Over the past month, we reached out to community radio broadcasters all over the country – with the help of our new national partner, the National Federation of Community Broadcasters (NFCB) – to hear how they are navigating the COVID-19 pandemic. The broadcasters we spoke with serve communities as varied as the map itself: migrant farmers on the southern border, music industry heads in central New Jersey, the Wasco and Paiute native tribes of central Oregon, retirees in northern California, resettled refugees in the Nebraska heartland. Despite the vast diversity in this space, community broadcasters are responding to this crisis in some similar ways.
Many of these radio stations are the only news source in their communities, but since the pandemic hit, listeners are turning to community broadcasters for, well, community.
“Radio is a lifeline for folks,” says Dan Rigney, general manager at WJFF in New York’s Catskill Mountains. “There are plenty of places where you can’t get cable service. Radio is really important in keeping people connected.”
Built-in social distancing
Many community broadcasters serve communities where, as Rigney puts it, “Social distancing is part of the culture to begin with.” You might think legally mandated social distancing might pass unnoticed in lonely mountain ranges or desertscapes. Not so, say community broadcasters.
KWSO broadcasts on tribal lands in Warm Springs, Oregon. “We already have social distancing here,” says its station manager, Sue Matters – but this is no status quo, it’s widening the gaps between the haves and have nots in her community. Especially the digital divide. “Not everyone has access to the internet. There is no free TV here, except for one channel, and a lot of people can’t access satellite dishes,” she says.
KZUM in Lincoln, Nebraska, broadcasts across wide open spaces speckled with clusters of people that face barriers to connecting even in good times – resettled refugee communities from Vietnam and Sudan, Spanish-speaking immigrants and creative professionals in a college town, isolated ranchers and farmers. Kerry Semrad, the station’s general manager, hopes to bridge these divides through community engagement – and community building. “I’m a hugger,” she says. “I try to bring that back to their lives through the station.”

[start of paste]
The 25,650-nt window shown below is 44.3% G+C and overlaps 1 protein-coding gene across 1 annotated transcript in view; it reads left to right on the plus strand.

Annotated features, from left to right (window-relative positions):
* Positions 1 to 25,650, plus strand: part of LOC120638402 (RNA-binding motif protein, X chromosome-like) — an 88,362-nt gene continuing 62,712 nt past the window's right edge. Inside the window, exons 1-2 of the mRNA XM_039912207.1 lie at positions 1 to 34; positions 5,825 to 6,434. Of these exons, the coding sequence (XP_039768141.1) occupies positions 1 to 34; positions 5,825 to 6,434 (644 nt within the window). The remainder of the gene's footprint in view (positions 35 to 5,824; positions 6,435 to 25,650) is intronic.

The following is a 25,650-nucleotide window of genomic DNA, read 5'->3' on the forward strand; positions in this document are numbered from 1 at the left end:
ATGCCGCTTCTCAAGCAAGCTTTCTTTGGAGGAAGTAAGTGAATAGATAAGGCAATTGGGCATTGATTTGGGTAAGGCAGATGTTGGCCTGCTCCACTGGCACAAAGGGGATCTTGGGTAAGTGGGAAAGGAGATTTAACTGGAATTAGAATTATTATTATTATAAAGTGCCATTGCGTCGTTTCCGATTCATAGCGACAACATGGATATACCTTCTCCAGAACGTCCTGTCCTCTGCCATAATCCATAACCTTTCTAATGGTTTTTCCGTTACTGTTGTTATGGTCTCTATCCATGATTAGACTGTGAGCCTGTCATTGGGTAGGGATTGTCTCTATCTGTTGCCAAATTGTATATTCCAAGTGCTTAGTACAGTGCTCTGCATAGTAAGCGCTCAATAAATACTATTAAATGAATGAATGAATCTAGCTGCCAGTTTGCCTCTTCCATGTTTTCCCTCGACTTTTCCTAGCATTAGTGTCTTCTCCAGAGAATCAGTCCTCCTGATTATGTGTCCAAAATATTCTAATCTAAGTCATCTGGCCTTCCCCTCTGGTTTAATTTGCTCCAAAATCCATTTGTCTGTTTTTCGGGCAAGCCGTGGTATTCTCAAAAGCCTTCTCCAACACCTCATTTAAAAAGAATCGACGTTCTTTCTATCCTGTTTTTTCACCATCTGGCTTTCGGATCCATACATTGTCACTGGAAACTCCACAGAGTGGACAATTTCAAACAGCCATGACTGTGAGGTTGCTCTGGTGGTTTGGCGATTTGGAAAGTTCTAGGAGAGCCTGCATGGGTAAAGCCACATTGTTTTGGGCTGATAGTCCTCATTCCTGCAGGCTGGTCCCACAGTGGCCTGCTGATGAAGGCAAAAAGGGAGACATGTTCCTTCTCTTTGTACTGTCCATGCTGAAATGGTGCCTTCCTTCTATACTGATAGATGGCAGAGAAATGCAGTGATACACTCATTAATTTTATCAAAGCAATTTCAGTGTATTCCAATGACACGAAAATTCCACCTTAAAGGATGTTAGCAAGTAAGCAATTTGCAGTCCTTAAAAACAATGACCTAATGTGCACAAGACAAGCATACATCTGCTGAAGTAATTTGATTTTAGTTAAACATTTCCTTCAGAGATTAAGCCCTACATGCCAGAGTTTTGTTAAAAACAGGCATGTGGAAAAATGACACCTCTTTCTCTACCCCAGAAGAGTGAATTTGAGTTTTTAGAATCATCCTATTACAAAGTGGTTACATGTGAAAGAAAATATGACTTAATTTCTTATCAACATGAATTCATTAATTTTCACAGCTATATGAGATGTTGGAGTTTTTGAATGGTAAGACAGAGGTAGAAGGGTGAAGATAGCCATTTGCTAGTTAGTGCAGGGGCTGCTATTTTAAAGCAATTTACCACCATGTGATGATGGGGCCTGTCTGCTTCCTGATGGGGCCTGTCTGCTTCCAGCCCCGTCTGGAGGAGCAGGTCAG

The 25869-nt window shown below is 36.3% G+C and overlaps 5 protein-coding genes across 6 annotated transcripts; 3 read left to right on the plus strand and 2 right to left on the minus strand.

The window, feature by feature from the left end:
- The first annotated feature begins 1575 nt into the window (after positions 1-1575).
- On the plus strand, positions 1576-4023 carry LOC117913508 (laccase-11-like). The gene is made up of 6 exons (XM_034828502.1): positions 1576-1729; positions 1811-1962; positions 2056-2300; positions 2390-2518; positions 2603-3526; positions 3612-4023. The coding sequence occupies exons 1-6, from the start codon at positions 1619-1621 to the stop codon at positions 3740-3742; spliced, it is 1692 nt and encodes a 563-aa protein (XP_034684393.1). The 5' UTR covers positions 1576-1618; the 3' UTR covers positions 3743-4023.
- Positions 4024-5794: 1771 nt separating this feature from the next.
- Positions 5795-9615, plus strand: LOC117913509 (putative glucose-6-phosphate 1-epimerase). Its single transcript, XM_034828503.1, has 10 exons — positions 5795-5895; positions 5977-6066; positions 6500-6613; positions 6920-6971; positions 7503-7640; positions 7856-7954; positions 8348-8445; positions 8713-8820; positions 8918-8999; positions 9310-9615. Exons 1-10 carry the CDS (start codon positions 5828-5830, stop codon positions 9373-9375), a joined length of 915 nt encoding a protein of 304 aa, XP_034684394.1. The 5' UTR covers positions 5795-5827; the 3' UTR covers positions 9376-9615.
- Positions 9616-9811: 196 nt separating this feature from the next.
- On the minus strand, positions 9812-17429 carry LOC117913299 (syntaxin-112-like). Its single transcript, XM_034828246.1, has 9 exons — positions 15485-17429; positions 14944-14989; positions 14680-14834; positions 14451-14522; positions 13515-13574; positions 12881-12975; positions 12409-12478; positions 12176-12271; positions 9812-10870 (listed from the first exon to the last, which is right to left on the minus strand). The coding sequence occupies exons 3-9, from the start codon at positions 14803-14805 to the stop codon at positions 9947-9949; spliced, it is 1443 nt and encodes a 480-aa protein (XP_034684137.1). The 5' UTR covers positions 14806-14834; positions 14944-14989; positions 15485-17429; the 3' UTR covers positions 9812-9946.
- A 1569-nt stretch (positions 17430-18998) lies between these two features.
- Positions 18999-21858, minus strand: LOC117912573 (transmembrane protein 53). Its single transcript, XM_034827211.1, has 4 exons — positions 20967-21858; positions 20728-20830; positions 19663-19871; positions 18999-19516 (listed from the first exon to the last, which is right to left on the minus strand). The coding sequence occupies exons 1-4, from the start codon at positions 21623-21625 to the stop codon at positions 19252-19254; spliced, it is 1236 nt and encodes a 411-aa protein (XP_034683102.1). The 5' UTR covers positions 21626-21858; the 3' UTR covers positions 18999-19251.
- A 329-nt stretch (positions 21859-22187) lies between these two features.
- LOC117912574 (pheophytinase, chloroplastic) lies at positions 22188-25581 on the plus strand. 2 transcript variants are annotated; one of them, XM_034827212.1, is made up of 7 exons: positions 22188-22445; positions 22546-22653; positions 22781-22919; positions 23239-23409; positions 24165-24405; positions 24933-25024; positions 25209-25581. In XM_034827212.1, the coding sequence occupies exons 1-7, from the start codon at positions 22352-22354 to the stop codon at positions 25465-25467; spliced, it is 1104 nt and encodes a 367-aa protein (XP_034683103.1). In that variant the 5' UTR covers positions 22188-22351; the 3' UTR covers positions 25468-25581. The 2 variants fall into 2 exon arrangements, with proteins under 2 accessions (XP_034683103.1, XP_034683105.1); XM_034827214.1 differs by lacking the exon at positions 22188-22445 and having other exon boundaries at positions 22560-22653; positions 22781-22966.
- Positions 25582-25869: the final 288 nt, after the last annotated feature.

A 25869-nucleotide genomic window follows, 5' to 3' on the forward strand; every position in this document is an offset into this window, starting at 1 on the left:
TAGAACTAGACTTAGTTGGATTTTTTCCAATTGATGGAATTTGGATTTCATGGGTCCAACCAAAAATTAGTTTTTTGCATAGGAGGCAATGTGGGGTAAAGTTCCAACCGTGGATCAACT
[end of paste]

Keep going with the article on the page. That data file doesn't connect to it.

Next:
Public radio is public service
“As a leader of this organization, you think, what is our role in this?” asks KZUM’s Semrad. “For us, it’s service.”
Elise Pepple, general manager at Marfa Public Radio in southern Texas, concurs: “This is why public media exists: to be public service.” Marfa Public Radio broadcasts across 30,000 square miles of mostly desert along the Texas-Mexico border, and its pandemic coverage has garnered national media attention.
Many radio stations are airing more public service announcements, more frequently. KZUM is playing PSAs every 20 minutes. KWSO’s Matters says they’re repeating PSAs “like a broken record. Repetition is important for the attention span.”
Protecting frontline communities
PSAs have also become a central pandemic response strategy for Radio Bilingüe in California’s San Joaquin Valley. “A very important segment of our audience are the so-called essential workers,” says Samuel Orozco, the station’s news director. Many are grocery workers, custodial staff in hospitals and nursing homes, or farm workers in fields. And many are undocumented – unable to access aid through the federal relief programs, and targeted by hostile federal immigration policies.
“There is a tremendous amount of fear, anxiety, confusion. There is panic within these communities,” says Orozco. “Our job is to determine what is the most essential information needed out there.” Information like how to disinfect groceries, how to protect children from being infected if parents must work, and fact-checks countering medical disinformation.
A local voice, a trusted voice
As only radio can do, community broadcasts not only connect a scattered, isolated community, they reflect that community back to itself – in its own voice.
Matthew Brown, executive director of WTIP in Grand Marais, Minnesota, says national and state public media are meeting his listeners’ news needs. “They are totally focused on the pandemic, so we are switching to give relief to people.”